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Forged in Faith: How Faith Shaped the Birth of the Nation 1607-1776
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Forged in Faith: How Faith Shaped the Birth of the Nation 1607-1776

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4.15  ·  Rating details ·  85 Ratings  ·  21 Reviews
It motivated America’s founding fathers, influenced national independence, and inspired our foundational documents. Wars raged over it. Men died for it. All for faith. And out of the smoke and grit, a nation was born. From the founding of Jamestown in 1607 to the passage of the Declaration of Independence in 1776, Forged in Faith traces the epic colonization of America, th ...more
Audio CD, 0 pages
Published June 1st 2010 by Oasis Audio (first published 2010)
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Dale
Jan 06, 2014 rated it really liked it  ·  review of another edition
A surprising little book

What do I mean by surprising? I already knew how much of a role faith played in the founding of our country, so I was not surprised by that aspect of Forged in Faith: How Faith Shaped the Birth of the Nation 1607-1776 . Rather, I found myself thinking that Gragg was slanting the facts to make a point and leaving out crucial details, only to find, when I turned the page, that he addressed those details and addressed them fairly.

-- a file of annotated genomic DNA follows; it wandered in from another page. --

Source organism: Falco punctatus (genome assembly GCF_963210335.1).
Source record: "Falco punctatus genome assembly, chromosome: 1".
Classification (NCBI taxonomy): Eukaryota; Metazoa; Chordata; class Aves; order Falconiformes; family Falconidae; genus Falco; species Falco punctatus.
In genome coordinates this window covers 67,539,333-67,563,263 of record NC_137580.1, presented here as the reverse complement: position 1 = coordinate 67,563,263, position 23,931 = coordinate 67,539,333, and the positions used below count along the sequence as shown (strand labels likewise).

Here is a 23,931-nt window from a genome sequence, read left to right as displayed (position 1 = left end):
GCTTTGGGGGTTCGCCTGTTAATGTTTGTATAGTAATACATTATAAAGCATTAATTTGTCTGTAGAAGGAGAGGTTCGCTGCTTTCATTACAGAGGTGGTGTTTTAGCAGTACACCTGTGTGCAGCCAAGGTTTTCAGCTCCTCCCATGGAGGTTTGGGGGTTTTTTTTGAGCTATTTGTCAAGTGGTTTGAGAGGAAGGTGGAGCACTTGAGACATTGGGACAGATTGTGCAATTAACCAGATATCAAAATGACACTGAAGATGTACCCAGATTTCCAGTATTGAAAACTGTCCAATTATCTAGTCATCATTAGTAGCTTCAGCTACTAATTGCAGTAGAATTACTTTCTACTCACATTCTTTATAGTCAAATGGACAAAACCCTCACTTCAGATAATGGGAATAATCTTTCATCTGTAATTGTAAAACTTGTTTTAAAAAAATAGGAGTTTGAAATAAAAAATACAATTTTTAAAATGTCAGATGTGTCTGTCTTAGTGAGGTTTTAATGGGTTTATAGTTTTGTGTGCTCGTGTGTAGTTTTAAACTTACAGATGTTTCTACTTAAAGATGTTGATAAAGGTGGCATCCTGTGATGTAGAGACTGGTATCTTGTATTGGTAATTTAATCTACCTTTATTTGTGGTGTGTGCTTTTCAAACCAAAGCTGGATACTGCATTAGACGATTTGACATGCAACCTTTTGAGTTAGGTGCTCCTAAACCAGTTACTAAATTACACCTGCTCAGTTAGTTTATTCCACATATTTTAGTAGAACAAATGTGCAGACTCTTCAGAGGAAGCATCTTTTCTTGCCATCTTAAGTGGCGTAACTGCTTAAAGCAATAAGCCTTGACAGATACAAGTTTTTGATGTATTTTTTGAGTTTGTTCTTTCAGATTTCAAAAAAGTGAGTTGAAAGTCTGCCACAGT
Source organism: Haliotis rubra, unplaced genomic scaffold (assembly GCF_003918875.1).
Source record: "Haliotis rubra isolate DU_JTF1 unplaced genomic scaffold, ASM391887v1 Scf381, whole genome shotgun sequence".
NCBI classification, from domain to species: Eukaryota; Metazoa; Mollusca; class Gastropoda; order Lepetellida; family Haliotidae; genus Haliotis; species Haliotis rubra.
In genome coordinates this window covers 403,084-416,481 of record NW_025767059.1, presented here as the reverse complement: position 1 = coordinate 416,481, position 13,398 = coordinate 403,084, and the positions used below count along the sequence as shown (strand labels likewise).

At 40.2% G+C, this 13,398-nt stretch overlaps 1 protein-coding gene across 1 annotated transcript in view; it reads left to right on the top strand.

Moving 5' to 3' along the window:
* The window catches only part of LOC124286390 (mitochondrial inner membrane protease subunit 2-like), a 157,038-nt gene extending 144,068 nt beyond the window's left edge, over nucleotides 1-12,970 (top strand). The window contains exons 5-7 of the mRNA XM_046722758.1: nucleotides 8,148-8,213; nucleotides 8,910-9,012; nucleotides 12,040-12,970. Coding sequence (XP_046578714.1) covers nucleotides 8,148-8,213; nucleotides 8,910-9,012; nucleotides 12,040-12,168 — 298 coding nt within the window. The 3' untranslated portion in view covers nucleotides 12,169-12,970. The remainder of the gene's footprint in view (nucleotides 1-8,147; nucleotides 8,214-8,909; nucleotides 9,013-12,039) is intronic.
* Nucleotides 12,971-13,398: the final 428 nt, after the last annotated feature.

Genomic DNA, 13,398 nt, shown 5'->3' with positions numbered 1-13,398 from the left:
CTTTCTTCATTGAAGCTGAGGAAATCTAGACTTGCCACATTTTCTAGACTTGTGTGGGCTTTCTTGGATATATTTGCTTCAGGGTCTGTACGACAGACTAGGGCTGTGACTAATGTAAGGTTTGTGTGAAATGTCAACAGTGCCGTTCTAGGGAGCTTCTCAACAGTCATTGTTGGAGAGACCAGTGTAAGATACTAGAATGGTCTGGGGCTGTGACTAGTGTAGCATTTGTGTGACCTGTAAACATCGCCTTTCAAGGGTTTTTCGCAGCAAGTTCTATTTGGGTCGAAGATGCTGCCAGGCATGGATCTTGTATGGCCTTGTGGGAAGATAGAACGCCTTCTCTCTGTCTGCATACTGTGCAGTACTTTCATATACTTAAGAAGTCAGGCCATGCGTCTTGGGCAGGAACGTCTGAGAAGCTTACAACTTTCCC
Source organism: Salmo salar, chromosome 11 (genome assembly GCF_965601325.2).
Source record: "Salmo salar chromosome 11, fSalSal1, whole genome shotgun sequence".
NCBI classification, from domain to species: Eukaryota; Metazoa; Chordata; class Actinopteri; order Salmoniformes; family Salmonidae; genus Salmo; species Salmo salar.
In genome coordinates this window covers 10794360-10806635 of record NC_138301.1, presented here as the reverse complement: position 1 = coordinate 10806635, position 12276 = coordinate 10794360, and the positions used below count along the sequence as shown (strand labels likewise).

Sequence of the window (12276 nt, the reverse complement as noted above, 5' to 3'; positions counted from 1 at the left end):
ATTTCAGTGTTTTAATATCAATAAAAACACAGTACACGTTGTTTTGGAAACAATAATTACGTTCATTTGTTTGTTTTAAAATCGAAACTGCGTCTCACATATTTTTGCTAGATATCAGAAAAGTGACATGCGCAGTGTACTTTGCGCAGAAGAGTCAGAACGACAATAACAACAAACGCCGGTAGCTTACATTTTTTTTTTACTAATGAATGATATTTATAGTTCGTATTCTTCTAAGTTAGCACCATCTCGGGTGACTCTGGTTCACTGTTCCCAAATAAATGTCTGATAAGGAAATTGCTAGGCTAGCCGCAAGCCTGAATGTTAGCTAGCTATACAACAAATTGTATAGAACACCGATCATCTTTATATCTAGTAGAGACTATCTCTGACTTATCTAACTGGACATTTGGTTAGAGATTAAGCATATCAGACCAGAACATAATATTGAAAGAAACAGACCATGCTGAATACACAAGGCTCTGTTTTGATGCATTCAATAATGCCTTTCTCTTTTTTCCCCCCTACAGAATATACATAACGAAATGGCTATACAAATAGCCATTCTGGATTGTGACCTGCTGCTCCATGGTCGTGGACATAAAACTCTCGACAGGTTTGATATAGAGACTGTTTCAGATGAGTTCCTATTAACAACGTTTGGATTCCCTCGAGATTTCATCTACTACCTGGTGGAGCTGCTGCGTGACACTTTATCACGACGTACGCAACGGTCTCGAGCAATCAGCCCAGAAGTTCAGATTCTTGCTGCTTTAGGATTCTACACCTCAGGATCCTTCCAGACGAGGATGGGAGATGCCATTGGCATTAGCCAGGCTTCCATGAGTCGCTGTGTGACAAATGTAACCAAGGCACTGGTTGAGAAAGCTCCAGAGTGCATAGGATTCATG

For example, he extols the virtues of the r
...more
Pegg
Jun 20, 2013 rated it it was amazing  ·  review of another edition
If you're at all interested in the faith of our founding fathers and how it shaped the birth of this nation, this is the book to read. A nice background of the state of religion in Europe prior to the first settlements in the New World, the book takes us through the signing of the Declaration of Independence. Well documented, the back 5th of the book is footnotes to back up the author's presentation and timeline of what was happening spiritually throughout these formative years. While not a "sto ...more